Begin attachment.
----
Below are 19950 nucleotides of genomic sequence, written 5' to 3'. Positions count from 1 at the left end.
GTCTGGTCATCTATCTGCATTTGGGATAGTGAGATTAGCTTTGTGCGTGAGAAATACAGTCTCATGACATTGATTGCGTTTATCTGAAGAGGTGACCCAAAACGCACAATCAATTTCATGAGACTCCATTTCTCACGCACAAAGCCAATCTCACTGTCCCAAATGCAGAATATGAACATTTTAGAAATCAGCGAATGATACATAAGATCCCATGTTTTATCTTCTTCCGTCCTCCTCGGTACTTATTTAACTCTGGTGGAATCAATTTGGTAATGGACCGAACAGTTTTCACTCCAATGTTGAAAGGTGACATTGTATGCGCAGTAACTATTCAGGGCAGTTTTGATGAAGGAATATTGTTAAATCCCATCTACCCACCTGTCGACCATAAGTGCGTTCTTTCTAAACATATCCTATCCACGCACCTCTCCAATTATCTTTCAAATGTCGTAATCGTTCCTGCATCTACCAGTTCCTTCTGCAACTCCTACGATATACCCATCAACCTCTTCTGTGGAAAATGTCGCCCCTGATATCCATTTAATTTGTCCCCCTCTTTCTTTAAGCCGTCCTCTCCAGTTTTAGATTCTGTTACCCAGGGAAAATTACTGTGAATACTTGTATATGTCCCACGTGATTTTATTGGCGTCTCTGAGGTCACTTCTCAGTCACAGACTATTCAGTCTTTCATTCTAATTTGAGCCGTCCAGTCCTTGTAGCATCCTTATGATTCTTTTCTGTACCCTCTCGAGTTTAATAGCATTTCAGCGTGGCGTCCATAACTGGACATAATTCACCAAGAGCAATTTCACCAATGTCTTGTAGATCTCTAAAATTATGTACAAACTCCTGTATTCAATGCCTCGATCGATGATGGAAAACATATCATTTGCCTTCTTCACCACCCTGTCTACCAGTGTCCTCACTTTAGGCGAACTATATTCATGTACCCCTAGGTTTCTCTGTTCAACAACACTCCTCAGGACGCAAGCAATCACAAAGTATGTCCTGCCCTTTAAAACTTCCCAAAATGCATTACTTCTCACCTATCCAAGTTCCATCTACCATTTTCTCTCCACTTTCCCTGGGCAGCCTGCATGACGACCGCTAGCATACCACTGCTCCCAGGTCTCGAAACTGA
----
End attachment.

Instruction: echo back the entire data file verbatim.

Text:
Below are 19950 nucleotides of genomic sequence, written 5' to 3'. Positions count from 1 at the left end.
GTCTGGTCATCTATCTGCATTTGGGATAGTGAGATTAGCTTTGTGCGTGAGAAATACAGTCTCATGACATTGATTGCGTTTATCTGAAGAGGTGACCCAAAACGCACAATCAATTTCATGAGACTCCATTTCTCACGCACAAAGCCAATCTCACTGTCCCAAATGCAGAATATGAACATTTTAGAAATCAGCGAATGATACATAAGATCCCATGTTTTATCTTCTTCCGTCCTCCTCGGTACTTATTTAACTCTGGTGGAATCAATTTGGTAATGGACCGAACAGTTTTCACTCCAATGTTGAAAGGTGACATTGTATGCGCAGTAACTATTCAGGGCAGTTTTGATGAAGGAATATTGTTAAATCCCATCTACCCACCTGTCGACCATAAGTGCGTTCTTTCTAAACATATCCTATCCACGCACCTCTCCAATTATCTTTCAAATGTCGTAATCGTTCCTGCATCTACCAGTTCCTTCTGCAACTCCTACGATATACCCATCAACCTCTTCTGTGGAAAATGTCGCCCCTGATATCCATTTAATTTGTCCCCCTCTTTCTTTAAGCCGTCCTCTCCAGTTTTAGATTCTGTTACCCAGGGAAAATTACTGTGAATACTTGTATATGTCCCACGTGATTTTATTGGCGTCTCTGAGGTCACTTCTCAGTCACAGACTATTCAGTCTTTCATTCTAATTTGAGCCGTCCAGTCCTTGTAGCATCCTTATGATTCTTTTCTGTACCCTCTCGAGTTTAATAGCATTTCAGCGTGGCGTCCATAACTGGACATAATTCACCAAGAGCAATTTCACCAATGTCTTGTAGATCTCTAAAATTATGTACAAACTCCTGTATTCAATGCCTCGATCGATGATGGAAAACATATCATTTGCCTTCTTCACCACCCTGTCTACCAGTGTCCTCACTTTAGGCGAACTATATTCATGTACCCCTAGGTTTCTCTGTTCAACAACACTCCTCAGGACGCAAGCAATCACAAAGTATGTCCTGCCCTTTAAAACTTCCCAAAATGCATTACTTCTCACCTATCCAAGTTCCATCTACCATTTTCTCTCCACTTTCCCTGGGCAGCCTGCATGACGACCGCTAGCATACCACTGCTCCCAGGTCTCGAAACTGA